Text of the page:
The President‘s Council of Advisors on Science and Technology (PCAST) report Realizing the Full Potential of Health Information Technology to Improve Healthcare for Americans envisions an information-rich health ecosystem. Like PCAST, we seek to accelerate the use of modern information tools to improve health outcomes, increase the cost-effectiveness of care, and encourage innovation while protecting privacy.
Markle Connecting for Health, a public-private collaborative of more than 100 organizations across the spectrum of health care and information technology (IT), appreciates the opportunity the Office of the National Coordinator for Health Information Technology (ONC) has provided for commentary on this very important report.
Our comments fall into three parts. We start by addressing the basic parameters of the PCAST vision, one that has many parallels to the Markle Connecting for Health Common Framework (Markle Common Framework). Next we provide input on some of the specific recommendations of the report, and here our comments fall into two categories: As in all of our past work, we emphasize the importance of starting with clear goals and a policy framework to guide technology choices and solutions, and we consider some of the novel technology approaches that PCAST proposes and their implications for the vast, heterogeneous environment that characterizes US health care today. Lastly, based on the collective experience of our broad collaboration, which has worked together on solutions to health IT challenges for nearly a decade, we provide ONC a set of forward-looking recommendations that we believe can accelerate the use of health IT to improve health outcomes and cost effectiveness while protecting privacy.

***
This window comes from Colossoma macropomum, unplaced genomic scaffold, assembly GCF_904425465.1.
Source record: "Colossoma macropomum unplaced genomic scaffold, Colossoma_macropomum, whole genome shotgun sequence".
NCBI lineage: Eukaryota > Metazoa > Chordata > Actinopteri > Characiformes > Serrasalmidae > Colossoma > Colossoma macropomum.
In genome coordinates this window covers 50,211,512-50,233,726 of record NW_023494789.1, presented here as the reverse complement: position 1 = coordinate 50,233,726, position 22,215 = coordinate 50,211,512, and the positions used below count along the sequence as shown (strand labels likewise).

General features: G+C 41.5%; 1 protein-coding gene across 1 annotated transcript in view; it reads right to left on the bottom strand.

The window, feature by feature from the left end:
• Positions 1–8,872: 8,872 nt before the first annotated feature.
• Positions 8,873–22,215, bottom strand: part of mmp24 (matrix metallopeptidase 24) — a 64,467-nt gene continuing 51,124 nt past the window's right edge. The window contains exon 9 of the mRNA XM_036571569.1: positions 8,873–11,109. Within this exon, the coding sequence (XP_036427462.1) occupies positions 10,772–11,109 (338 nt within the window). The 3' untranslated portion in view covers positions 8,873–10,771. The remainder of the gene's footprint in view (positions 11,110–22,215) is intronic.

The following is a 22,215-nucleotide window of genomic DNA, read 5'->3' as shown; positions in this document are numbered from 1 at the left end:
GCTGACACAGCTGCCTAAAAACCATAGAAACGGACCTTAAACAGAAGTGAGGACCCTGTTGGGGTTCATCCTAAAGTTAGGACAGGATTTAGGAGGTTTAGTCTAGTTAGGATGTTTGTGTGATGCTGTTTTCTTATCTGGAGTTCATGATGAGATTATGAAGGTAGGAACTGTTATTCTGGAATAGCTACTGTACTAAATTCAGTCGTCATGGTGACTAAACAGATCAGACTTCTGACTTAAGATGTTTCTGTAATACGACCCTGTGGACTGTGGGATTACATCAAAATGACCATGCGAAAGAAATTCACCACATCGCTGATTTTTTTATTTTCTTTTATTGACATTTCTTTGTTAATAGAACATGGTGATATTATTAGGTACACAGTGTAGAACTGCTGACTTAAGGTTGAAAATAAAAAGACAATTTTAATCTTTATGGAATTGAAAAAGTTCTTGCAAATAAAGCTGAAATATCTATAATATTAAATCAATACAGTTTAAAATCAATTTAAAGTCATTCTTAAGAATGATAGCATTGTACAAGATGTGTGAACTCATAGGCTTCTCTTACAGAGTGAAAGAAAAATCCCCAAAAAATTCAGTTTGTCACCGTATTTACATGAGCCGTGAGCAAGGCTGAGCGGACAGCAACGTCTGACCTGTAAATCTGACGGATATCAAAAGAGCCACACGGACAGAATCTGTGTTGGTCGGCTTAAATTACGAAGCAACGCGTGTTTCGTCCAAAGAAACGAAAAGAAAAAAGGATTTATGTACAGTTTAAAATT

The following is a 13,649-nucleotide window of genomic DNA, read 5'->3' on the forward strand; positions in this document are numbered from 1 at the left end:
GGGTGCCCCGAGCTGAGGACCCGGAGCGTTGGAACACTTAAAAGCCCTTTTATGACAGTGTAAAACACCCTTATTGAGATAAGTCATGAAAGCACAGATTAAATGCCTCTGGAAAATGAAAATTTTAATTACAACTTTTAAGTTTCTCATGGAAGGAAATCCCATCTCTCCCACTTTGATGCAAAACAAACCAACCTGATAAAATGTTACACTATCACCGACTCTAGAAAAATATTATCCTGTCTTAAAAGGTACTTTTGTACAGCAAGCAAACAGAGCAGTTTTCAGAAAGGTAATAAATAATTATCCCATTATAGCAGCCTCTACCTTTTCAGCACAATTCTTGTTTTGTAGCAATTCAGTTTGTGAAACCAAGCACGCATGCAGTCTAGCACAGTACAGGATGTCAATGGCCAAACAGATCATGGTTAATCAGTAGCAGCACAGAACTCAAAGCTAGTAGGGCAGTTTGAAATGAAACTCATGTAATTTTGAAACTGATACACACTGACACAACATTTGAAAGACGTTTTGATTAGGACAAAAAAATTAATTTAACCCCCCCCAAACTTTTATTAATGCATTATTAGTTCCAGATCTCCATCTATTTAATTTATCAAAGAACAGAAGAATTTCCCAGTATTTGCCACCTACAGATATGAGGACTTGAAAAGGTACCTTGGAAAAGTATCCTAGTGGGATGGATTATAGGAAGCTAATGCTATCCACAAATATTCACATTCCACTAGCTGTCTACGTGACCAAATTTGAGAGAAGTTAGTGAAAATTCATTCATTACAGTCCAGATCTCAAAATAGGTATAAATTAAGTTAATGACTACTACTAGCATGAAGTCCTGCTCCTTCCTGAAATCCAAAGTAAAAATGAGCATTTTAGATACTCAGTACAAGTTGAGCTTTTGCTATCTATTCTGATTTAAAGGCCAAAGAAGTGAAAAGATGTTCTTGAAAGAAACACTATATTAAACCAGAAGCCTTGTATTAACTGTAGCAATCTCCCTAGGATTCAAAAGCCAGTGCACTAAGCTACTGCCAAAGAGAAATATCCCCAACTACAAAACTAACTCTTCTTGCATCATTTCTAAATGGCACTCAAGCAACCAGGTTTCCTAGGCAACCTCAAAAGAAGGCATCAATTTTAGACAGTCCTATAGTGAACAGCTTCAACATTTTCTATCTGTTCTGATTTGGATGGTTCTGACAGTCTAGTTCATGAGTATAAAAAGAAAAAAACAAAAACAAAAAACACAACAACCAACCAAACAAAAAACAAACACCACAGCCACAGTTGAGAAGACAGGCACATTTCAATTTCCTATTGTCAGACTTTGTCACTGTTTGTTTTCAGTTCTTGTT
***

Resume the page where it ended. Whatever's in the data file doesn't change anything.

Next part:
A Vision Supported by the Markle Connecting for Health Common Framework
The PCAST report offers a compelling vision for an information-rich health care system that we support. The Markle Common Framework is aligned with and supportive of the PCAST vision for:
- A nationwide capability for secure health information exchange using the Internet, not a new network.
- A distributed network for information-sharing.
- A model for linking patient information across sites of care using existing identifiers.
- An approach to technology that emphasizes innovation and a diversity of solutions to support broad participation and new entrants.
- A comprehensive set of privacy and security practices to support trust in information sharing.
- A universal exchange language for sharing health information securely over the Internet.
- Population health improvement and analysis using distributed networks.
However, we also identify areas for further development and analysis based on our experience with three foundational principles. These principles, which have guided our work for nearly a decade, most notably the Markle Connecting for Health Common Framework, offer grounding for our comments on the PCAST report.